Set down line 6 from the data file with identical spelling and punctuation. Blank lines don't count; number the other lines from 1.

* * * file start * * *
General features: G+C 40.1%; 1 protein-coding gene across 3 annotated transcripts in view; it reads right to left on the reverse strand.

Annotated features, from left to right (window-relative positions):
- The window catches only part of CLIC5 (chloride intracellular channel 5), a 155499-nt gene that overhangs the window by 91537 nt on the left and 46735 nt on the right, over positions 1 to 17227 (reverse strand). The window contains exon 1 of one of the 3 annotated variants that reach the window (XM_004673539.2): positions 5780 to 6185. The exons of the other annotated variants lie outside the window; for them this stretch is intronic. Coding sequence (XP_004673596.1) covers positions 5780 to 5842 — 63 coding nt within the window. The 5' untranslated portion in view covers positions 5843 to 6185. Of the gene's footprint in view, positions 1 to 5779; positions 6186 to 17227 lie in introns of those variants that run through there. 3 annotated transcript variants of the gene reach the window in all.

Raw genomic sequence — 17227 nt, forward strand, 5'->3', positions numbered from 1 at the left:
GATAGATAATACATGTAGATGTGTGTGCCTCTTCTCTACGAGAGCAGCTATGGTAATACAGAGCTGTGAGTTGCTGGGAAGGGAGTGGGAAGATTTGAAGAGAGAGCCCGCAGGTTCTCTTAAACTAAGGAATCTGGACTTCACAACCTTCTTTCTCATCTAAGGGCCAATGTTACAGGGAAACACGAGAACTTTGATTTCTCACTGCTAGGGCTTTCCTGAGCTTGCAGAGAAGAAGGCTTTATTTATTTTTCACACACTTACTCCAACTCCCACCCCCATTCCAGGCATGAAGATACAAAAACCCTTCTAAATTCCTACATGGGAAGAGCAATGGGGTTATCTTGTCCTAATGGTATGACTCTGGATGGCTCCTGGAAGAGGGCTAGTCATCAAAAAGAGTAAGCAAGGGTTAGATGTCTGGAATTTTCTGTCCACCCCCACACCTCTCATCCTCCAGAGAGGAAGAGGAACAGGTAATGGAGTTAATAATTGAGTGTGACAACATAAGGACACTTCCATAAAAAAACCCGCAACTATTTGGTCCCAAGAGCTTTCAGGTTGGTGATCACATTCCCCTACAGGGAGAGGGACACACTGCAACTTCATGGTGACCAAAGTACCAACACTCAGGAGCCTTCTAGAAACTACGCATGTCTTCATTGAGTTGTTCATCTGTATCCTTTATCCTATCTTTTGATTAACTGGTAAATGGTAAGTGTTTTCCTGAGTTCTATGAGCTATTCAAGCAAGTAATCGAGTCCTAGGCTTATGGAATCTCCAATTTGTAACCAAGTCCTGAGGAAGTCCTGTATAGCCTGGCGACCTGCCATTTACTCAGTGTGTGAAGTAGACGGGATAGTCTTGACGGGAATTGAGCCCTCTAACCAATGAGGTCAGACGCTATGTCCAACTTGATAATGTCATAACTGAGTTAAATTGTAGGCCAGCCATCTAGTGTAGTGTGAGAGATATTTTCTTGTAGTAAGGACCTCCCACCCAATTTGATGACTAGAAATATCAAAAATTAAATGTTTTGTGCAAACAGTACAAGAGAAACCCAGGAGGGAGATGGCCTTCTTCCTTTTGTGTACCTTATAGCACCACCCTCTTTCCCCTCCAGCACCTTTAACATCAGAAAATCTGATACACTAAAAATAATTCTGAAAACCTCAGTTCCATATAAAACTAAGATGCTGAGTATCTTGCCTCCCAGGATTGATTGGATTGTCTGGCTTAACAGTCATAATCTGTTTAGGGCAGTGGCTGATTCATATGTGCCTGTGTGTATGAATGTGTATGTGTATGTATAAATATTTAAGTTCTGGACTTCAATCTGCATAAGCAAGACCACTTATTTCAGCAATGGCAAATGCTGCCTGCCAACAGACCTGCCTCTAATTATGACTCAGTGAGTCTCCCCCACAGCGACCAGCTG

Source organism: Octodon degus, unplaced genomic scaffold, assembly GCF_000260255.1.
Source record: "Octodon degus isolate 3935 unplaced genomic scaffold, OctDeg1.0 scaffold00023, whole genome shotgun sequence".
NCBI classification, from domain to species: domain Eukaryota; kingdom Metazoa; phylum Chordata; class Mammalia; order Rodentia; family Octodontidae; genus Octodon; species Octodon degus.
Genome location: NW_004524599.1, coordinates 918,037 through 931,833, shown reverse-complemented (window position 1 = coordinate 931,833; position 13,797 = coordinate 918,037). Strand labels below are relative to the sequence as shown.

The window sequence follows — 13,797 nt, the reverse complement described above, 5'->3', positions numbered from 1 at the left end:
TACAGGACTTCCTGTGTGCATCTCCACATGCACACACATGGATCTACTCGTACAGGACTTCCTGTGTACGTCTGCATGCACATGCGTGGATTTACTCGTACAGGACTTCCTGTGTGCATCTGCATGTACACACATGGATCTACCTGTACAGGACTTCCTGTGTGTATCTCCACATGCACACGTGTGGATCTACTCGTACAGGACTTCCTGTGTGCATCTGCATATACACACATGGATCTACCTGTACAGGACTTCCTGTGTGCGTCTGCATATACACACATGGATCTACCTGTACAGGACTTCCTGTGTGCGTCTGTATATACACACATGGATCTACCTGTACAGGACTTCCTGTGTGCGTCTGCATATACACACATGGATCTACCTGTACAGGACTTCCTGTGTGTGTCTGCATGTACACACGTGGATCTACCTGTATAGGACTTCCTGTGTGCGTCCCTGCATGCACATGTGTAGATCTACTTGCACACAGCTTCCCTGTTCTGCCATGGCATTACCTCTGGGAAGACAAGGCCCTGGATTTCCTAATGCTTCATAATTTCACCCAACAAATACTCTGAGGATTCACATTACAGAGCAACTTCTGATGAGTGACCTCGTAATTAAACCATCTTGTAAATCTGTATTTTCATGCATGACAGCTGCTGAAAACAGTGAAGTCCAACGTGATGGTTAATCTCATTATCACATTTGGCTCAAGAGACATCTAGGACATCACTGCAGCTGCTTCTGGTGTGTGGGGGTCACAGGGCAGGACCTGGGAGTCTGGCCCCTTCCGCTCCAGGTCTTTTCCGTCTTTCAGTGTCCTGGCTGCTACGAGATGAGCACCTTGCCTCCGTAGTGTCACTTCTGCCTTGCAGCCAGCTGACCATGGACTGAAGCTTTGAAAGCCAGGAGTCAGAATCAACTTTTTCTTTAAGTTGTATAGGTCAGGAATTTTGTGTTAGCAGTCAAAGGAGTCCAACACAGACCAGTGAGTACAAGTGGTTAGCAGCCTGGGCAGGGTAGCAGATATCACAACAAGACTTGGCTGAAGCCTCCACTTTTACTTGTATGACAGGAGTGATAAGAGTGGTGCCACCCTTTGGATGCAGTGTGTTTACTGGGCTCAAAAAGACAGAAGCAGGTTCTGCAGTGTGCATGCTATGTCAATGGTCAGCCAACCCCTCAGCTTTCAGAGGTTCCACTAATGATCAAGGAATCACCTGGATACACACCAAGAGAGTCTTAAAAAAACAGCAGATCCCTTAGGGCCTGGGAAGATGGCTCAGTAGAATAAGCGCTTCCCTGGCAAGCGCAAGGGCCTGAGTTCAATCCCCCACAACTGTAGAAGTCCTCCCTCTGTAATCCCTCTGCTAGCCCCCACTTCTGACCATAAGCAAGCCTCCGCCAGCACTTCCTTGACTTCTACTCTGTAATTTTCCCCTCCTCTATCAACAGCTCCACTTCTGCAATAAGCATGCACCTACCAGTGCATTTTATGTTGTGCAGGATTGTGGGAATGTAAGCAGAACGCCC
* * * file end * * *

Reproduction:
Source organism: Octodon degus, unplaced genomic scaffold, assembly GCF_000260255.1.